“Can we predict mental traits? Can we predict your personality, your cognitive abilities, your disorders based on brain imaging data?”
Institute of Neuroscience and Medicine (INM-7)
Heinrich-Heine University Düsseldorf
By: Michelle Johnson (11/22/19)
Did you always know you wanted to work in scientific research?
When I was in 9th or 10th grade, I had to write an application to spend a year in the U.S. as a Fulbright scholar, and, at the time, my answer to the question, “What do I want to do in the future?” was “biomedical research.” Then at the end of high school, however, I was quite unsure. In Germany we have either military or civil service so I spent a year as an assistant in a surgical operation theater and I liked working in the hospital. So, I decided I would study medicine. I did and then got into research through my doctorate thesis and just stayed there in the end.
Do you think that’s a common path for many scientists?
I think there are two main paths people have. There are the ones who know very early that that’s what they want to do, and they structure all of their life, all of their CV, around it. I also think there’s quite a few people like me who have several interests. It’s often through coincidences that they find a topic they like and continue to do it.
What questions are most exciting to you at the moment?
What [the Institute of Neuroscience and Medicine (INM-7)] does at the moment, and what I’m really excited about, is trying to answer the questions, “Can we predict mental traits? Can we predict your personality, your cognitive abilities, your disorders based on brain imaging data?” This is exciting from a purely scientific perspective, but it also has a huge range of potential applications. The medical application is obviously the biggest one because ultimately one would like to be able to tell a patient, “This is your future prognosis. You should ideally take this medication because it gives you the highest chance to recover.”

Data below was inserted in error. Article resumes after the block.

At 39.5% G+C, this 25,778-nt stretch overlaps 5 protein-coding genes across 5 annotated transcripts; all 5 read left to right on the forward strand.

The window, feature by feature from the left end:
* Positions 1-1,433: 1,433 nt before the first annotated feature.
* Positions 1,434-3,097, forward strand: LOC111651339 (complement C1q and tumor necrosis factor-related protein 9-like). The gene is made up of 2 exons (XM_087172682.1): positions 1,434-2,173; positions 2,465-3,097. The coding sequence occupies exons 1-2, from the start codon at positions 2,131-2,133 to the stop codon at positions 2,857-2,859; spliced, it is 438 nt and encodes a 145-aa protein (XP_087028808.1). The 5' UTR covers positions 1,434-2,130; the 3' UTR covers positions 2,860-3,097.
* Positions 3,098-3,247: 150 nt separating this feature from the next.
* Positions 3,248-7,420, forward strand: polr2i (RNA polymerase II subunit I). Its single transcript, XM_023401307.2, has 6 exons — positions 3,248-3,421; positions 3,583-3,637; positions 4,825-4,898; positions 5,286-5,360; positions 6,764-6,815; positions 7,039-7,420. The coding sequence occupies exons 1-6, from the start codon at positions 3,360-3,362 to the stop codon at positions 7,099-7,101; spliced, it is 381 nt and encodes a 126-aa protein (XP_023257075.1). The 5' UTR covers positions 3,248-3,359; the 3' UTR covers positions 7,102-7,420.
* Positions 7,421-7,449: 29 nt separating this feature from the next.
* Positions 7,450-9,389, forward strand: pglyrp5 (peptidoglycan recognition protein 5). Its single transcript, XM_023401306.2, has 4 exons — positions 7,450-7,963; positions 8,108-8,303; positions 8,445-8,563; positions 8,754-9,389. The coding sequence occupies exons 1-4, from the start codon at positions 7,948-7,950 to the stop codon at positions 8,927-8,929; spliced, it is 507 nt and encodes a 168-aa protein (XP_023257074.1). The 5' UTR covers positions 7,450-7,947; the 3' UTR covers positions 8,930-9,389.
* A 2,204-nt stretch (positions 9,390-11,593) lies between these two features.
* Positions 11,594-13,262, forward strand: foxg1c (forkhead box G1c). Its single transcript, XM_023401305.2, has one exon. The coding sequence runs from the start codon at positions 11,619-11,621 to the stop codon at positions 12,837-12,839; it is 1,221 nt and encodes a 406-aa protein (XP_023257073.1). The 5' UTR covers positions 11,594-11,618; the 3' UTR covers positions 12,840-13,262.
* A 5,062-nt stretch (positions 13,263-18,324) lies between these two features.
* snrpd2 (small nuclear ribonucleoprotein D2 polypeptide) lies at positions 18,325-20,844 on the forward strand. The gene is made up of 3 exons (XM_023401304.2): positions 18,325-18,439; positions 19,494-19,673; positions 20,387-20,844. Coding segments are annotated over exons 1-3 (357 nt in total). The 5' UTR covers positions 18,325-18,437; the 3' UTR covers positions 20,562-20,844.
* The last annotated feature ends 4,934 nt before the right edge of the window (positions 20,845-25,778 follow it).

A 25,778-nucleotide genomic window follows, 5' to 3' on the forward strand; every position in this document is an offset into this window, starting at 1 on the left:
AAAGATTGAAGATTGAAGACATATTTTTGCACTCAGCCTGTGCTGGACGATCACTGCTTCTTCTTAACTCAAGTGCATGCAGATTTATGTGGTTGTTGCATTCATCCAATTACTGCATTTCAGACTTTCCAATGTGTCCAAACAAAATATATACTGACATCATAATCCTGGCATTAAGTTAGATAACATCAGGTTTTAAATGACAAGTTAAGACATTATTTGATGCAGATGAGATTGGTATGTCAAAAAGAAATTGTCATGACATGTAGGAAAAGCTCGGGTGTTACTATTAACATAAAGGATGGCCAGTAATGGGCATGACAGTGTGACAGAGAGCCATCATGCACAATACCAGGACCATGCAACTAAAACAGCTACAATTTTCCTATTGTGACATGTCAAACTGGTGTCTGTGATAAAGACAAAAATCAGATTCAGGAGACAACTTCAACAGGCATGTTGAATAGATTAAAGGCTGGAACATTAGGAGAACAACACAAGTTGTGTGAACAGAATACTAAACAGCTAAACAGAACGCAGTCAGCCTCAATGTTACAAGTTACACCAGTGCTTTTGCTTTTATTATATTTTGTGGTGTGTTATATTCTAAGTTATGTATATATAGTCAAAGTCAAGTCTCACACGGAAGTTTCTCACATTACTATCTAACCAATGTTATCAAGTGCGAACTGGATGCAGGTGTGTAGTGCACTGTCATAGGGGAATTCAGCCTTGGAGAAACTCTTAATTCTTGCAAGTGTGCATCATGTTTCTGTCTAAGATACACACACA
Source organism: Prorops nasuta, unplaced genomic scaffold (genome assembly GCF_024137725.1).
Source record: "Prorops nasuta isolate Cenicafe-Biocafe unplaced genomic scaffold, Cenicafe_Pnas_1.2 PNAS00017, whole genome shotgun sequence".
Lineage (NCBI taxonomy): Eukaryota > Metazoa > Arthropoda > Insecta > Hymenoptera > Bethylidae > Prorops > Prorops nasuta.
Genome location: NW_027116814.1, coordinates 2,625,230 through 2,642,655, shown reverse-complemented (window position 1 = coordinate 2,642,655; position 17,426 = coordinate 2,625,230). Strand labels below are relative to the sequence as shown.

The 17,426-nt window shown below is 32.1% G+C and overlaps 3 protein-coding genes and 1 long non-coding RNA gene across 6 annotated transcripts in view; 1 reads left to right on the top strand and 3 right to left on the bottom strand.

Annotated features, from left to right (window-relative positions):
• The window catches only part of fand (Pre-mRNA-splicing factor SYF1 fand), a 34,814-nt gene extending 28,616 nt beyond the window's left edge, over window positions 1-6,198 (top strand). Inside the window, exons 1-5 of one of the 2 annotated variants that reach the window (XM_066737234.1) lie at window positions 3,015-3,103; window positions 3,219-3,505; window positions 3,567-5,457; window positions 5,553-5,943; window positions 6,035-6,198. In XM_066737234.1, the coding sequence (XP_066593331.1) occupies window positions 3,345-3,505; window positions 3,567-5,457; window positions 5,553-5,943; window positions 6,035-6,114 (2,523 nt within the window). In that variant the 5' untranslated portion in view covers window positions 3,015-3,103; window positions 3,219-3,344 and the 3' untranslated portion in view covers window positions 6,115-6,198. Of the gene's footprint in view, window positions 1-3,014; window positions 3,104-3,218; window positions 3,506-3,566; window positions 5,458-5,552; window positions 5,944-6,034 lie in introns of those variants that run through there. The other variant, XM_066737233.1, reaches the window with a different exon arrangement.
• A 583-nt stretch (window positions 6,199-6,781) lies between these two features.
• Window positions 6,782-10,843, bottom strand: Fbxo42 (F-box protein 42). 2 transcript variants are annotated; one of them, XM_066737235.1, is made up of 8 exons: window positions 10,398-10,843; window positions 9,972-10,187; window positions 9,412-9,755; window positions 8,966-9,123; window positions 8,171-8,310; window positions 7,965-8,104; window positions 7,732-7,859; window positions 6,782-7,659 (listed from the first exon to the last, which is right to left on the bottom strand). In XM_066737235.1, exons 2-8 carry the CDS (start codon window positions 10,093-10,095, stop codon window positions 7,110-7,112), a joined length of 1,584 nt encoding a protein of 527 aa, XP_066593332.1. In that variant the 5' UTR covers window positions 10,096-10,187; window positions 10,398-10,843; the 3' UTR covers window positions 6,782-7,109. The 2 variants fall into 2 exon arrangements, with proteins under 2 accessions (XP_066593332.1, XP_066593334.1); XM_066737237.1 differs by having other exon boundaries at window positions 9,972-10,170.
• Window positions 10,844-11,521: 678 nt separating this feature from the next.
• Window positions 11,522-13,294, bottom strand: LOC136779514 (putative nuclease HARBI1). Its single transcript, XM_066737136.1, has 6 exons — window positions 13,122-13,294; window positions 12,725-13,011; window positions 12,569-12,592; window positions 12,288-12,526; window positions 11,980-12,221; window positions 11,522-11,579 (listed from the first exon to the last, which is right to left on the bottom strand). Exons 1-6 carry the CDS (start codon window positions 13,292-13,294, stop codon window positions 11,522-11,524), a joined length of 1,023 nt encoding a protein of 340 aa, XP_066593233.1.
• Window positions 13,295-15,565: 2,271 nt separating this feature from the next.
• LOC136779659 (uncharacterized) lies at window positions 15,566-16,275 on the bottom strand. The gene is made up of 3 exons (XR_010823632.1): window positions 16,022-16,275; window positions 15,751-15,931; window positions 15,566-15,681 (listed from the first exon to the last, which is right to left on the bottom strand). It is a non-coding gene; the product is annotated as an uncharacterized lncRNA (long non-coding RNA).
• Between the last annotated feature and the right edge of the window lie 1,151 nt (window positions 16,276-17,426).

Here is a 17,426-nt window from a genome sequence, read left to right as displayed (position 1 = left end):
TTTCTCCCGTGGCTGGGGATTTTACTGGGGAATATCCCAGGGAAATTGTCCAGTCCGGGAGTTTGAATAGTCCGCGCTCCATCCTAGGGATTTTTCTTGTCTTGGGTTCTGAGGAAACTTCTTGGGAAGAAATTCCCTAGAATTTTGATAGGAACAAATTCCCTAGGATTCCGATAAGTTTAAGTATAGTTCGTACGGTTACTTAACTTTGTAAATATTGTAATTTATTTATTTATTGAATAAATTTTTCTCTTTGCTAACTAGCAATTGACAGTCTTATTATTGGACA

There are also a lot of applications outside of medicine. You could [use it] in any situation in which somebody has to make a judgment that is ultimately about the inner trait of another person. This could also be a a judge, somebody in human resources or somebody in the social security system. When a person has to decide something they cannot directly observe because it’s in [another person’s] head—can we solve this problem through brain imaging?
I do have to stress that at the moment we are really working on, “Can we do it?” We are not yet at the level of, “How can we implement this into general practice?” It’s still a long way to go. I think that’s really important to highlight: we are not there yet, but we feel that we can get there in the future.
What has your experience been like creating and engaging in a scientific community?
Lab culture in the INM-7 is a very interesting because we have always been an extremely international group. We have 19 different nationalities in our Institute; that is absolutely exciting, but it also comes with certain challenges. You can’t expect a common cultural background; you’re almost working in an abstract space because there’s no common background in terms of music, what kind of jokes they make, pop culture references, what kind of analogies they understand. These are the little things that you become much more aware of if you have a very international group. But it is also interesting because you can build a culture around personal relationships and common goals.
What’s the best piece of advice you’ve received?
Science is a multi-short, long-term game. It’s usually better to get along with people, even if you feel that you are getting the shorter end at the moment, because you will revisit each other many times. It’s often worse to pick a fight even if you feel that you’re right because the long-term benefit of staying on a good relationship is usually more helpful and important.
To learn more about Dr. Eickhoff and his work, click here.